With all this being said, if you’re going to have a company install your appliances, how do you choose that company? If you want to feel comfortable, ask a few questions. If you’re at a local company, ask a few nice questions about their techs like what’s their name or how long have they been installing. Small companies don’t have much to hide in regards to their employees. If they are like me, they are proud of their employees and can’t wait to tell you about them. I could talk forever about my techs and what they bring to the table. Starting a conversation with your salesperson may make you feel a lot better about your upcoming installation and may put some of your worries to rest. Many people have had bad experiences with workers in their homes and are leery about most people entering their house. As a business owner, it is my job to ensure my techs give off good energy, so they don’t inadvertently offend or make a client feel uncomfortable. At my shop we call our install techs the last 30 feet. This means that our install techs are the last 30 feet the customer will see from our company before the interaction is over. If my sales person gives the client the best service they ever had and gave them an extremely good deal, but my install techs were late, rude and unprofessional, the client will forget everything up to that point and the bad service is all they will remember. It is a tough but real truth. They are the final face of the company and it is important to make sure you have the right person for the job.

           Now, what if you’re at a box store? The first things you should be asking is do they use their own techs, or is it a contracted business that will be doing the installs. Something I am not a fan of is the use of sub-contractors. For some projects or industries it may work great. In the world of appliances, it doesn’t work out so well. Box stores use sub-contractors for a few reasons. Hiring employees is hard. Hiring skilled employees is even harder. If they don’t have to worry about the hiring process of skilled employees, they can worry about other things. Another reason is liability. Since they aren’t the ones installing the appliances, they have no liability. If your floor or wall gets damaged or there is a flood, the box stores have zero liability because they didn’t touch the appliance. This also goes for service. Box stores don’t have a service department, nor do they want one. If something breaks, once again, there is no liability. When a problem arises with installation or with the product under warranty, they have no obligation to take care of you, and most likely will give you some sort of 1-800 number. Using sub-contractors doesn’t allow you to meet and have  relationships with the people that are doing your installs; The last 30 feet. This creates distension with your clients, and makes it difficult to take care of the customer when there is a problem. If you have a problem with your appliance and it was purchased and installed by 1 company, there is 1 phone call that needs to be made. If you purchased an appliance from one store, but another company installed it and another company will service it, you have many phone calls to make before you can potentially get a solution, if a problem arises. We call this silo management.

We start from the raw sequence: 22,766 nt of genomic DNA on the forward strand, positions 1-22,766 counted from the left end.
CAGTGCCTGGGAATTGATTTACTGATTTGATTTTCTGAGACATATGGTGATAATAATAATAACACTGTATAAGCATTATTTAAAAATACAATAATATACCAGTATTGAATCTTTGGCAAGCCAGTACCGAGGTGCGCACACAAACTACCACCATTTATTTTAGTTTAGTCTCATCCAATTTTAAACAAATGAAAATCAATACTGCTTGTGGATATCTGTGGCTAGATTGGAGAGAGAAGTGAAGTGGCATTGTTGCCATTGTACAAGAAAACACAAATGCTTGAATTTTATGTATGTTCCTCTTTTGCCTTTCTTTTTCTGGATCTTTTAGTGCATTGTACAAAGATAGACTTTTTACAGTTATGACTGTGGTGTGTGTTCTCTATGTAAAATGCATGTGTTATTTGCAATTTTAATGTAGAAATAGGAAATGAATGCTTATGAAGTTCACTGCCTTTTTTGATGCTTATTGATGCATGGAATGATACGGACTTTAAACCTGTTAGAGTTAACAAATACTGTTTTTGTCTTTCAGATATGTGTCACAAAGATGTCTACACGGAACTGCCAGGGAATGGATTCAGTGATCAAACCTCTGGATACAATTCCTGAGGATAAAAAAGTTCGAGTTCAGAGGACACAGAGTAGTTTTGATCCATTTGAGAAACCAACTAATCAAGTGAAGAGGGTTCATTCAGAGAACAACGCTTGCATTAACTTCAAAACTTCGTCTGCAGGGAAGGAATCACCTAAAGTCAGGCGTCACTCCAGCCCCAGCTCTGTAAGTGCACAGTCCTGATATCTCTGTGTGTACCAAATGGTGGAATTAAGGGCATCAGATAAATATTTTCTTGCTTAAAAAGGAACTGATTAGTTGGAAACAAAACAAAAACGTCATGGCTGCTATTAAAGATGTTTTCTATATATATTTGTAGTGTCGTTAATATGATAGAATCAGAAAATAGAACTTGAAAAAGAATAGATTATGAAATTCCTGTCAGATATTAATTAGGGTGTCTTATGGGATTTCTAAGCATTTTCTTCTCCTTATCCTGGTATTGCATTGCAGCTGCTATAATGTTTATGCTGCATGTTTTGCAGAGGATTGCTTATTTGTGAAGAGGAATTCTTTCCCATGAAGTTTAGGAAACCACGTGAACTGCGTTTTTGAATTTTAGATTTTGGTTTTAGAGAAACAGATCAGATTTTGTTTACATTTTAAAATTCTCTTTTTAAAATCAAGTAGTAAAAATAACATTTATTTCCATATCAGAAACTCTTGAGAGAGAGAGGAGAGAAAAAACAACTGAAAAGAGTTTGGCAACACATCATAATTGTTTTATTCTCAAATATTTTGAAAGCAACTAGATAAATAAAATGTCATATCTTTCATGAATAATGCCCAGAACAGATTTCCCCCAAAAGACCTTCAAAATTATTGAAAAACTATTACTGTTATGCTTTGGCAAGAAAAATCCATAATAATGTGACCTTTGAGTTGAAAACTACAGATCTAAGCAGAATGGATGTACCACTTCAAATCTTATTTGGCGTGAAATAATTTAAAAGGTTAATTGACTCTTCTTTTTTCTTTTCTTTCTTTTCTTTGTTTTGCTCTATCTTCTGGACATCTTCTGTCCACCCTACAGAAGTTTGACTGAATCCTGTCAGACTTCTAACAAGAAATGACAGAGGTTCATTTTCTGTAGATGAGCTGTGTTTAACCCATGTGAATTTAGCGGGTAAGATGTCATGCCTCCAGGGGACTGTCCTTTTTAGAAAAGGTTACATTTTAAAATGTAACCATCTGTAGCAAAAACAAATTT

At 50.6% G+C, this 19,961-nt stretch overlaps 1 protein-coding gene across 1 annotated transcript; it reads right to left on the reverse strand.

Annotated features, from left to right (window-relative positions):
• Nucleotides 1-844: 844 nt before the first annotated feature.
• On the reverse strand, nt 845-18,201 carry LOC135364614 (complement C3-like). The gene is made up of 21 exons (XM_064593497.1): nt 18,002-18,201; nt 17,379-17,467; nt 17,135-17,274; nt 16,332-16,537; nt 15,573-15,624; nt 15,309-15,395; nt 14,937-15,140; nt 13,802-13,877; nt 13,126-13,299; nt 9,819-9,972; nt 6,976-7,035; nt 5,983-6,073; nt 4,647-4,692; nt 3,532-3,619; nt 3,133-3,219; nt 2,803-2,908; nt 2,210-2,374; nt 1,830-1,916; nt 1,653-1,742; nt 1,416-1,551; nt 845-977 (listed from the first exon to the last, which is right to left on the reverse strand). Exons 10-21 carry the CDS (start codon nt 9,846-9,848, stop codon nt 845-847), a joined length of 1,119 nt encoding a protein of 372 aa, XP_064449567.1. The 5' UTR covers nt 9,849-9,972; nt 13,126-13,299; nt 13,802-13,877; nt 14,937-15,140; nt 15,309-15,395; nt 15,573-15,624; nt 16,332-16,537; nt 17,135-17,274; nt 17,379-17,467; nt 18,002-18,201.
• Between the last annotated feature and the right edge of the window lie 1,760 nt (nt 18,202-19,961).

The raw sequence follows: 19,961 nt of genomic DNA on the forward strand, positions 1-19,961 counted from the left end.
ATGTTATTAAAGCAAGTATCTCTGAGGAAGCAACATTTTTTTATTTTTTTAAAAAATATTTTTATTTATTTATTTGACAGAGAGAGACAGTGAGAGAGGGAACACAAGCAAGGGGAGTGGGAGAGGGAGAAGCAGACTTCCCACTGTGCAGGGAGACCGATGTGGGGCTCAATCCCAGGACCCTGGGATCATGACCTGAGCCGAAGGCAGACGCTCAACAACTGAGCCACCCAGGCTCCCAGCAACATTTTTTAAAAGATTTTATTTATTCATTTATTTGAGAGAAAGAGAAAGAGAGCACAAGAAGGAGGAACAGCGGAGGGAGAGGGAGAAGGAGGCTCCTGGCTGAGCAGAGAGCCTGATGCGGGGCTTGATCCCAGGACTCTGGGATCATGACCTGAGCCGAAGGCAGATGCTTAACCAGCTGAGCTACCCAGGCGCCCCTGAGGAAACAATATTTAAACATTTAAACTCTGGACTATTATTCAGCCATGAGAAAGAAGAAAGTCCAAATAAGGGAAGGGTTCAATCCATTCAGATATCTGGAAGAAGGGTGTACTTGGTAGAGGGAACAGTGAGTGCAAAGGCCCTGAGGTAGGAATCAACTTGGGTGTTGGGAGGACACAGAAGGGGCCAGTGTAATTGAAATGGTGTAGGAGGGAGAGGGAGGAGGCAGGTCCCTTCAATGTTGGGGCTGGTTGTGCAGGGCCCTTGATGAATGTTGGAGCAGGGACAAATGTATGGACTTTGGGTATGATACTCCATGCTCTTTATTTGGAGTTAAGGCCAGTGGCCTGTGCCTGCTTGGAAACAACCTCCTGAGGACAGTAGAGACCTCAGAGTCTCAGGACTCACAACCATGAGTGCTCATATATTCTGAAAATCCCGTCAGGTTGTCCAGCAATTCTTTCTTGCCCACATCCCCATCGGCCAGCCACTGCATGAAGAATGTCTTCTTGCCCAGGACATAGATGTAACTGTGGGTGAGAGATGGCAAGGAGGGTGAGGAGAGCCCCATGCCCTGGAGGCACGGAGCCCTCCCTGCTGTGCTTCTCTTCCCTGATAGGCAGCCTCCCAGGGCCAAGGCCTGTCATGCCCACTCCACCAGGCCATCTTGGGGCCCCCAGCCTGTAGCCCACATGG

In closing, there are a lot of things to consider if you’re trying to finalize the purchase of your appliance. Are you capable of installing your appliance to the manufacturer’s specifications when your product is dropped off? Do you have the means of moving your appliance into its space without damaging it? If you’re paying for install, do you know who is coming to your house to install your appliance and what company they actually work for? These are just a few things to consider before the arrival of your product.

          If you find yourself looking for advice, feel free to reach out to us. We’re here to help you out and answer any questions you find yourself asking.